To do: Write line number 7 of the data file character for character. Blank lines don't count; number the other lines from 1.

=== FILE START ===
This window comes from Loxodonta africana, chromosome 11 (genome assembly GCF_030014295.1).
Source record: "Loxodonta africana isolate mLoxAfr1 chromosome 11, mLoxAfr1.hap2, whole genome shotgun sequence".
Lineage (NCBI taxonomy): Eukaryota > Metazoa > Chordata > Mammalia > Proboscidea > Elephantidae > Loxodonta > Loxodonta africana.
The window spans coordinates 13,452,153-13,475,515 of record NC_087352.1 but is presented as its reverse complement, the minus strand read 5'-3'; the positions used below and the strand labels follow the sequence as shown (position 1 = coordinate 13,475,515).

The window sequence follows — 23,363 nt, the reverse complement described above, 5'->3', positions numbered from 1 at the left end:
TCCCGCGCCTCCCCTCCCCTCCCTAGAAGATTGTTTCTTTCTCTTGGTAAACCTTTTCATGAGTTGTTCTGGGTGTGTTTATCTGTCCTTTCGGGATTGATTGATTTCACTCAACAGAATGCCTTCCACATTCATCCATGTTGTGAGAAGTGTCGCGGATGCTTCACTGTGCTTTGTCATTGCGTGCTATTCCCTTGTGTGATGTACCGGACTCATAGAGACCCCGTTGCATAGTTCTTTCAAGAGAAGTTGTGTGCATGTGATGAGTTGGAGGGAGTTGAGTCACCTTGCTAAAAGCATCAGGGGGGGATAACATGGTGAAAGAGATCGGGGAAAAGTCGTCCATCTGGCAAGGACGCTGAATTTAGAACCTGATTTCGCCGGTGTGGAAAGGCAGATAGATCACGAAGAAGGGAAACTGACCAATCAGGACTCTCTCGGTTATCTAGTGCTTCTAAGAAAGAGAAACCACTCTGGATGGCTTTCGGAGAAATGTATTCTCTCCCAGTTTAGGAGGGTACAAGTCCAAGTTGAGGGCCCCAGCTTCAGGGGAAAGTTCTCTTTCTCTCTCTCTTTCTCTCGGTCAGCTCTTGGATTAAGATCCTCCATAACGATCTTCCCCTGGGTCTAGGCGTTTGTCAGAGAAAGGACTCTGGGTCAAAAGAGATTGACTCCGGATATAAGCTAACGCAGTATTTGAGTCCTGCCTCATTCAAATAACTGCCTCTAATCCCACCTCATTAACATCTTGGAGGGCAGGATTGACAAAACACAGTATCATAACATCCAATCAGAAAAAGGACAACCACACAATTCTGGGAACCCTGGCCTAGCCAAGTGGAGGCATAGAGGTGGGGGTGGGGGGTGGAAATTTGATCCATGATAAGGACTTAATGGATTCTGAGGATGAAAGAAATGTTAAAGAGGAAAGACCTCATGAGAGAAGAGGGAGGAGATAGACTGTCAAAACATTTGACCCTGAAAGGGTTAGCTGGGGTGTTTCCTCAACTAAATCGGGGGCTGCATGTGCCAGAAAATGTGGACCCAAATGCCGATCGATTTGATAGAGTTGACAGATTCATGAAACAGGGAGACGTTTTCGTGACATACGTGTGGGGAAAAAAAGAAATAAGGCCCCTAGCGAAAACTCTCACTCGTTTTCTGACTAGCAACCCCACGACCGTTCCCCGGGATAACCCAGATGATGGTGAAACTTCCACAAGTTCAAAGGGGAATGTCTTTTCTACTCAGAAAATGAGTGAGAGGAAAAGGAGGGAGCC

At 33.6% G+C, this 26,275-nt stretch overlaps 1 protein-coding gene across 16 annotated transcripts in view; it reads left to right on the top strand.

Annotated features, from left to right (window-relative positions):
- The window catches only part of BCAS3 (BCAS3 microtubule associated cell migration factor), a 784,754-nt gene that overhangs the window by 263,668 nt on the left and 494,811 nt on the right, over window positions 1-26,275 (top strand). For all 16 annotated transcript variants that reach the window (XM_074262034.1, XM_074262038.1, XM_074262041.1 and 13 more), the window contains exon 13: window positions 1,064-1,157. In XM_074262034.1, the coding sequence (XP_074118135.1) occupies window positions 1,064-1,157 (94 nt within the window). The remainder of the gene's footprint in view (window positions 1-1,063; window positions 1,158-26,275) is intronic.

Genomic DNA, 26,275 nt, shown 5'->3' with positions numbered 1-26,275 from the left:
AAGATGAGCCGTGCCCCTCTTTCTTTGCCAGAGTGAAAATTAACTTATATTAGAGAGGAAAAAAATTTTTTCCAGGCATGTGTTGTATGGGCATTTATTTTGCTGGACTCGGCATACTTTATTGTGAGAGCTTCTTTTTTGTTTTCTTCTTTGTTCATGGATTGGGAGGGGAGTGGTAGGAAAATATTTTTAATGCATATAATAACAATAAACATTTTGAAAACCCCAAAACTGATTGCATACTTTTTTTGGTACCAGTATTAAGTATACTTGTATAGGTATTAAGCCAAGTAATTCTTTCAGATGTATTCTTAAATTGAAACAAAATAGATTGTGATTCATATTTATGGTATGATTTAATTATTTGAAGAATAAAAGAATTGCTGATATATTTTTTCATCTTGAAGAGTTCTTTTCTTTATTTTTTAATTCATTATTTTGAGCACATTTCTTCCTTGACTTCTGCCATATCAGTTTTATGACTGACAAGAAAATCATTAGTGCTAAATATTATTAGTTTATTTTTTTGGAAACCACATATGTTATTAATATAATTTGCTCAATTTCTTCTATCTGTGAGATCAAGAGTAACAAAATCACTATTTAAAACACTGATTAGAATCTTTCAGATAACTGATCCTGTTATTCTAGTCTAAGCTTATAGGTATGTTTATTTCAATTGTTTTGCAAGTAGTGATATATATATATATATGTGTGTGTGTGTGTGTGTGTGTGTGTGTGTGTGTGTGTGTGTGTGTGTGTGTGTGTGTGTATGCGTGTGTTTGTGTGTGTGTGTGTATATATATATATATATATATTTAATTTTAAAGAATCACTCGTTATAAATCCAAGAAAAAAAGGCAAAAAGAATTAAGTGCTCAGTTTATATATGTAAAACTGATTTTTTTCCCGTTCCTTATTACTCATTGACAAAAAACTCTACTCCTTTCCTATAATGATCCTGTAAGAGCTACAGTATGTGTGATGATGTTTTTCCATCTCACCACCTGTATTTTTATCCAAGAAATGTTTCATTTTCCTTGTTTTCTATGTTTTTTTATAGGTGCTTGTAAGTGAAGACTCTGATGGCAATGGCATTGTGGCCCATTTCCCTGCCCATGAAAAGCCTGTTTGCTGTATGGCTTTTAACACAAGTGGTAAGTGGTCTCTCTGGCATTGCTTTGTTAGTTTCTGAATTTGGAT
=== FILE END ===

At 33.6% G+C, this 26,275-nt stretch overlaps 1 protein-coding gene across 16 annotated transcripts in view; it reads left to right on the top strand.